A NONSTOP (CAR) PARADE OF SMILES
As they waited for the car parade from Friendship Circle to arrive, Fran and her grandson, Yitzy, took turns holding a sign they had made for the occasion. It read “We miss and we love you Friendship Circle,” and it encapsulated every emotion they and those who participated in the car parade felt that morning.
As the police cars, fire truck, ambulance and cars decorated with streamers came up their block, people inside shouted at them “Hi Fran! Hi Yitzy! We miss you.”
“We miss you. Happy Mother’s Day,” Yitzy, 5, shouted back, waving his sign for all to see.
Nearby, his grandmother stood, smiled and waved as her eyes misted with joy. “You’re gonna make me cry,” she said.
It was a scene repeated countless times over two weeks as with a blare of a siren and a honk of a horn, police cars led caravans of brightly festooned automobiles through the streets of Livingston, Short Hills, Millburn, West Orange and Caldwell to bring joy to dozens of children with special needs.
At each stop, Friendship Circle families stood at the base of their driveway to wave and cheer as the car parade drove past their homes. Sometimes their neighbors joined in, watching from their own doorways and driveways.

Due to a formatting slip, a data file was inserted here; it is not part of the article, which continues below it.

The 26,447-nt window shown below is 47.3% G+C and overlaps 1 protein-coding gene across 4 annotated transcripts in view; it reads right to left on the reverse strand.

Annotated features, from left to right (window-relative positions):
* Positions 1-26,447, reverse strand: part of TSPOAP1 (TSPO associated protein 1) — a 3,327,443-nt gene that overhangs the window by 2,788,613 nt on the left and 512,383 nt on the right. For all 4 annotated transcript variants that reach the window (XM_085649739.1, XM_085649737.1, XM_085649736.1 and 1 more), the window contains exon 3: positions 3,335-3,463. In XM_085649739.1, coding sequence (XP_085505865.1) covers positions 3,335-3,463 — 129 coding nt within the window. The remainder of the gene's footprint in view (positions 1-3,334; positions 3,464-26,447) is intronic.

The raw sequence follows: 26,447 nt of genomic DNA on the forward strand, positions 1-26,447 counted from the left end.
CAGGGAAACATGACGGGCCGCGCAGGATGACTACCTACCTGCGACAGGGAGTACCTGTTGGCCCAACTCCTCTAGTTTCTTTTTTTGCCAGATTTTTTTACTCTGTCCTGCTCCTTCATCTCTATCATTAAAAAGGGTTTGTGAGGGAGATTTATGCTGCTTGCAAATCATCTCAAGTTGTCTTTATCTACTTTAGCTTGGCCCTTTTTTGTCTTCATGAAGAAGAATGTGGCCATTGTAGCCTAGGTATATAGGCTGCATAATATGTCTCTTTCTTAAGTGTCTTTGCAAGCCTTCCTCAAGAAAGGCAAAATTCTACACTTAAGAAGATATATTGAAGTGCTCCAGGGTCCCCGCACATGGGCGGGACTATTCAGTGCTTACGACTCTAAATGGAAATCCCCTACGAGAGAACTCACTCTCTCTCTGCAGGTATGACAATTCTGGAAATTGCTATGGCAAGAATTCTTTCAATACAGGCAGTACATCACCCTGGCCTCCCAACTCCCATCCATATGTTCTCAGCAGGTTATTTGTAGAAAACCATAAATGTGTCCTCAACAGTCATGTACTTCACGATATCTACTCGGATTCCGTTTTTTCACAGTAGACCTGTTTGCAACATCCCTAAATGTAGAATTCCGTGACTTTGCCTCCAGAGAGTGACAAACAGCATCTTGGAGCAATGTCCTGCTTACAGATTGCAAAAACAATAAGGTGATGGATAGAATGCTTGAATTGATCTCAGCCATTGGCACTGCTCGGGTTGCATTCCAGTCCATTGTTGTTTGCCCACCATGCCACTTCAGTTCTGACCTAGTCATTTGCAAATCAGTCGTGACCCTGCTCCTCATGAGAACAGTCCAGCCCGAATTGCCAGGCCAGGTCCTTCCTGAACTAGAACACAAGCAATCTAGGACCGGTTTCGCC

Even Cookie Monster, aka volunteer Ruby Schechner, made an appearance, tossing packages of cookies to the children from her seat in the back of a convertible.
“As hard as social isolation is for most people during this pandemic, it is impossibly difficult for people with special needs. Many parents report this has been devastating to their children, and that their behavioral challenges are greatly exacerbated by social isolation and disruption to their daily routine,” said Friendship Circle CEO Zalman Grossbaum. “What better way to ‘visit’ our families, while ensuring social distancing, than through a car parade with some of our local volunteers and law enforcement heroes!”
In West Orange, local officials took the opportunity to make the FC car parade a way for the township to mark Autism Awareness Month, which is traditionally held in April when the world was locked down due to the virus.
Among those who welcomed the Short Hills parade was 23-year-old Julian Reiss, an FC participant. “The parade was good because it showed people care about me and I am not alone,” Julian said.
“This was so wonderful, thank you,” said Maya Kukes, whose son, Leo, participates in Friendship Circle. “Our family was smiling!”
It wasn’t just the participants who felt their spirits soar, those who participated in the car parade noted how much it meant to them to contribute.
“The car parade was truly amazing,” said Ella Mordecai, a teen volunteer who participated in the Livingston car parade and brought her whole family with her. “It really reflected how the Friendship Circle community looks out for each other in good times and bad, and it really felt great to bring a smile to those families even while driving by.